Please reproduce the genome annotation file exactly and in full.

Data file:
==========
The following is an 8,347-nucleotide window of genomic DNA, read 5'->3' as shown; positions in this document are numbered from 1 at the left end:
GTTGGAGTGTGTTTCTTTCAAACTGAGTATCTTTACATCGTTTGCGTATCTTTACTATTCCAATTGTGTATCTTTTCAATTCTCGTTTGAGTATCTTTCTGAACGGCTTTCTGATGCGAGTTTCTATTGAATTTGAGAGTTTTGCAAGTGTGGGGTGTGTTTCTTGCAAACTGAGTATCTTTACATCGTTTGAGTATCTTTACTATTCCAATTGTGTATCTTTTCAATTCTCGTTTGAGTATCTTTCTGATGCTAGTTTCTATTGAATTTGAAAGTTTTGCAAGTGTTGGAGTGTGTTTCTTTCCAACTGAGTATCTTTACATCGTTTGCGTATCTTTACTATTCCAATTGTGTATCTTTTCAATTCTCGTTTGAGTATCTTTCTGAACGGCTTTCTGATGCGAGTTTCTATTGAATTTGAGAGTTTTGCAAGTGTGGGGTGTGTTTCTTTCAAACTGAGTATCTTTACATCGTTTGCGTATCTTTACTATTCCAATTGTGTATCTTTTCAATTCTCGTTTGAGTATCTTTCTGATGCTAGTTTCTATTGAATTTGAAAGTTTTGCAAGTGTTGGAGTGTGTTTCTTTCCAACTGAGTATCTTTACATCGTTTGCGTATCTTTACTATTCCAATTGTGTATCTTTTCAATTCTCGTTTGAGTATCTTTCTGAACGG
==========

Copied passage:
The following is an 8,347-nucleotide window of genomic DNA, read 5'->3' as shown; positions in this document are numbered from 1 at the left end:
GTTGGAGTGTGTTTCTTTCAAACTGAGTATCTTTACATCGTTTGCGTATCTTTACTATTCCAATTGTGTATCTTTTCAATTCTCGTTTGAGTATCTTTCTGAACGGCTTTCTGATGCGAGTTTCTATTGAATTTGAGAGTTTTGCAAGTGTGGGGTGTGTTTCTTGCAAACTGAGTATCTTTACATCGTTTGAGTATCTTTACTATTCCAATTGTGTATCTTTTCAATTCTCGTTTGAGTATCTTTCTGATGCTAGTTTCTATTGAATTTGAAAGTTTTGCAAGTGTTGGAGTGTGTTTCTTTCCAACTGAGTATCTTTACATCGTTTGCGTATCTTTACTATTCCAATTGTGTATCTTTTCAATTCTCGTTTGAGTATCTTTCTGAACGGCTTTCTGATGCGAGTTTCTATTGAATTTGAGAGTTTTGCAAGTGTGGGGTGTGTTTCTTTCAAACTGAGTATCTTTACATCGTTTGCGTATCTTTACTATTCCAATTGTGTATCTTTTCAATTCTCGTTTGAGTATCTTTCTGATGCTAGTTTCTATTGAATTTGAAAGTTTTGCAAGTGTTGGAGTGTGTTTCTTTCCAACTGAGTATCTTTACATCGTTTGCGTATCTTTACTATTCCAATTGTGTATCTTTTCAATTCTCGTTTGAGTATCTTTCTGAACGG